“When we uplift others, we are ourselves uplifted”

Dealing with emotions, especially grief, is a difficult topic and one that many want to avoid.

Yet we want to be able to help support those around us who are going through difficult emotions.

These last many months have made all of us vulnerable. COVID-19 has brought about a collective sense of grief from multiple losses – losses of our old way of living, a sense of stability, loss of loved ones, jobs, and plans. And then there is the anxiety of the unknown.

In a fascinating article called “Overcoming your fear of emotions”, Nancy Colier talks the importance of acknowledging all of our feelings, even the ones we don’t like.1

But why would we want to help others acknowledge these feelings?

When we uplift others, we are ourselves uplifted

I recently finished reading a book called “I am a girl from Africa” written by Elizabeth Nyamayaro.2

This inspirational journey begins with the author as a child, starving and near death during a drought, when a United Nations worker saved her life by offering her a bowl of warm porridge.

Elizabeth writes about a central definitive African value and philosophy that guides her – that when we lift others up, we are uplifted too (pg. 248).

As the story unfolds, she later becomes a senior advisor at the United Nations and for two decades has been helping others, just as she herself was once helped.

We too will be uplifted when we encourage others to share their stories.

The consequences of unexpressed emotions

According to Dr. Northrup, a specialist in women’s health, many illnesses are quite simply the end result of emotions that have been unacknowledged and unexperienced for years.

She states that unexpressed emotions tend to ‘stay’ in the body like small ticking time bombs—like illnesses in incubation. 

Dr. Edward Creagan, an oncologist at the Mayo Clinic, talks about the importance of expressing our strong emotions, such as grief.2

According to Dr. Creagan unresolved grief can surface years later as headaches, relationship issues, intestinal problems, mental health difficulties, eating disorders, and chemical dependency.3

Expressing our emotions? A terrifying prospect

But if opening up and talking about emotions, or encouraging others to do that sounds terrifying to you, you are not alone.

We have all been hurt—and had emotional upsets in our lives that makes us feel vulnerable. There are no exceptions, it happens to everyone. And the result for some is to put up walls.

The so-called “easy” emotions such as joy or amazement are not usually as complicated. Grief is harder to express for most.

A gentle approach

Pema Chödrön is an American Buddhist nun who has written several books on this topic. Her book called “The Places that Scare You” explores the fact that being emotionally supportive takes great bravery and kindness.4

She suggests that we try a gentle approach to dismantling the walls we put up to protect ourselves. And others.

Her key message is that we don’t need to tear down all the walls at once, or as she puts it…“go at them with a sledgehammer”. One step at a time and a gentle approach is the most effective.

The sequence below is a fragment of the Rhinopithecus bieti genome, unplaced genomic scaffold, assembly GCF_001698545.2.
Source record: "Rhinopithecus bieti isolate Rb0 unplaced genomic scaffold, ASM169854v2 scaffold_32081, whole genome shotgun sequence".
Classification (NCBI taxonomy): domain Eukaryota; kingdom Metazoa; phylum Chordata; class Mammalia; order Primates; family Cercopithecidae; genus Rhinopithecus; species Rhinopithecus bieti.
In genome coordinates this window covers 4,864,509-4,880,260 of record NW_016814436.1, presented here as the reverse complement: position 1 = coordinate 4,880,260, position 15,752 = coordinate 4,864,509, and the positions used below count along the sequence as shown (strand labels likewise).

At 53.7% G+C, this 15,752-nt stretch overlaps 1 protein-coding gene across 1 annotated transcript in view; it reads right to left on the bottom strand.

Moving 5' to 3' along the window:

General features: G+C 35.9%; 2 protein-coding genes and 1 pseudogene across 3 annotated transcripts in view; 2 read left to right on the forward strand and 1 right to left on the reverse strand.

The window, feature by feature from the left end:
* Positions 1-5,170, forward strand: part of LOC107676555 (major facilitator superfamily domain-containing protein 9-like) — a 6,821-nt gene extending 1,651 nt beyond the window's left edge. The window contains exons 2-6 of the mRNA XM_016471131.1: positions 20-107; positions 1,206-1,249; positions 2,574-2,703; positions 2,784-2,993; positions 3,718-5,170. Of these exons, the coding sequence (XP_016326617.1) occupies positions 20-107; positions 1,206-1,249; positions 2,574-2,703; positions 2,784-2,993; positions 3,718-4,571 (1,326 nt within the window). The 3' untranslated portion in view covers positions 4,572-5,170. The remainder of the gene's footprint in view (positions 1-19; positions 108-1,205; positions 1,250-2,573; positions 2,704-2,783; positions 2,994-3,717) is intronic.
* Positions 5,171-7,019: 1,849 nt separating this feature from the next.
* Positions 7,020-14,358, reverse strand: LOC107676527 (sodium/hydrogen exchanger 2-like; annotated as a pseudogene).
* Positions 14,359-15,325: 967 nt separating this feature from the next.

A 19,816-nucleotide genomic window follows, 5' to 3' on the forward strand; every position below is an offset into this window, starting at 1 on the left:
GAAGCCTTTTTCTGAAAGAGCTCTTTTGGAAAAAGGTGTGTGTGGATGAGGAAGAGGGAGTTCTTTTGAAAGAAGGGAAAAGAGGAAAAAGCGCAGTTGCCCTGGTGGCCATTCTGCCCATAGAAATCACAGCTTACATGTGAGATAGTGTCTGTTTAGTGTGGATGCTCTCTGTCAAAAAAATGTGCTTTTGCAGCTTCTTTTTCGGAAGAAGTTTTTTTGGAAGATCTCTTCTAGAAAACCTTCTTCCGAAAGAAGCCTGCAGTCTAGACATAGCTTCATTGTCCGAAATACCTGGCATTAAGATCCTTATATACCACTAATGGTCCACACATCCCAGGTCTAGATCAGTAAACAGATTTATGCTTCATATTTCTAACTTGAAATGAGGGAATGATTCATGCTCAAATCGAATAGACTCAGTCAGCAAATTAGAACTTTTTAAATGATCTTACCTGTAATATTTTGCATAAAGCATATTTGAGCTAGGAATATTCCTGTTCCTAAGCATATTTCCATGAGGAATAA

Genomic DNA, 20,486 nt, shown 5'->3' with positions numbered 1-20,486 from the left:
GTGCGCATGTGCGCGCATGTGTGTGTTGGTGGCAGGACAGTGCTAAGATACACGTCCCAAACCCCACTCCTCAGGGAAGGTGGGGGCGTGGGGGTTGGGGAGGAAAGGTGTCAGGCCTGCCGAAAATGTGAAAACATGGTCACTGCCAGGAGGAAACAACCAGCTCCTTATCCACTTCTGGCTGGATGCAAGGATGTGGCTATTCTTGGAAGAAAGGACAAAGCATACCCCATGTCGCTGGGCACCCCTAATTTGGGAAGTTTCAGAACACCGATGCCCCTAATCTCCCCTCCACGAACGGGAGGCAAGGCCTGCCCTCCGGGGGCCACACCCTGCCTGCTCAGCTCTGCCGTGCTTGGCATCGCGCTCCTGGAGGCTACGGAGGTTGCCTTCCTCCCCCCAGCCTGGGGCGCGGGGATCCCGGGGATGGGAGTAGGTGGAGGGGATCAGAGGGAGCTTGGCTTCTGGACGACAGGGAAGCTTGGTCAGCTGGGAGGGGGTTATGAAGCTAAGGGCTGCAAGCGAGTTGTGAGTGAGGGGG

When we are trying to help others, it can be challenging to know what to say next. Especially when the emotions are sadness, around the topic of dying, or when someone is angry or in distress.

Everyone needs opportunities to talk about their feelings and I have often seen in my own work how desperate people are to share sadness or grief. Just because these are the so-called taboo topics, we often assume that no one wants to talk about it, but they do.

Residents in senior living, for example, often don’t want to burden their families by sharing what is going on for them, and tend to hold it all in.

3 simple ways to support someone who is grieving

For it is in giving that we receive. St. Francis of Assisi.

What can we say to comfort someone who is grieving? Here are three suggestions:5

  1. Acknowledge that they are sad and express your concern. Don’t let your concerns about saying the wrong thing, stop you. Try something like: “I see that you are sad—what you are going through must be so hard.” Avoid saying “I understand” as that sometimes backfires.
  2. Offer support and be genuine. Try saying something like this:
    “I’m here to listen. I don’t know what to say, but I want you to know I care.”
  3. Encourage sharing but never force it. Start with a small easy step: Ask: “Do you feel like talking about it?”

Your comfort and support can make all the difference.

Learning to “Stay”

Staying emotionally present though, can be a challenge. In chapter 4, Chödrön writes about learning to stay.5 Learning how to stay means staying present emotionally even while those we are supporting are grieving.

We may have some tears ourselves. It happens to me often, but we need to take care not to make it about us.

It can be very difficult to witness other people’s emotions. It can make us want to run for the hills. Pema writes: “We should never underestimate our inclination to bolt when we are feeling uncomfortable.”

Being alive means that we won’t always feel good. Life is messy. Staying is an ability to be steadfast with ourselves and with others when emotions come up. It can be as simple as taking a deep breath and saying nothing.

We don’t run, we stay present with all of it. Easier said than done, but worth doing. 


1 Overcoming Your Fear of Feelings | Psychology Today

2 Northrup, C. (1998). Women’s Bodies, Women’s Wisdom. New York, NY: Bantam Books.

3 Creagan, E. T. Grief: A Mayo Clinic Doctor Confronts Painful Emotions. MayoClinic.com. http://www.mayoclinic.com/health/grief/HQ00771. Accessed January 13, 2020.

4 Chödrön, P. (2002). The places that scare you. Boulder, CO: Shambhala Publications.

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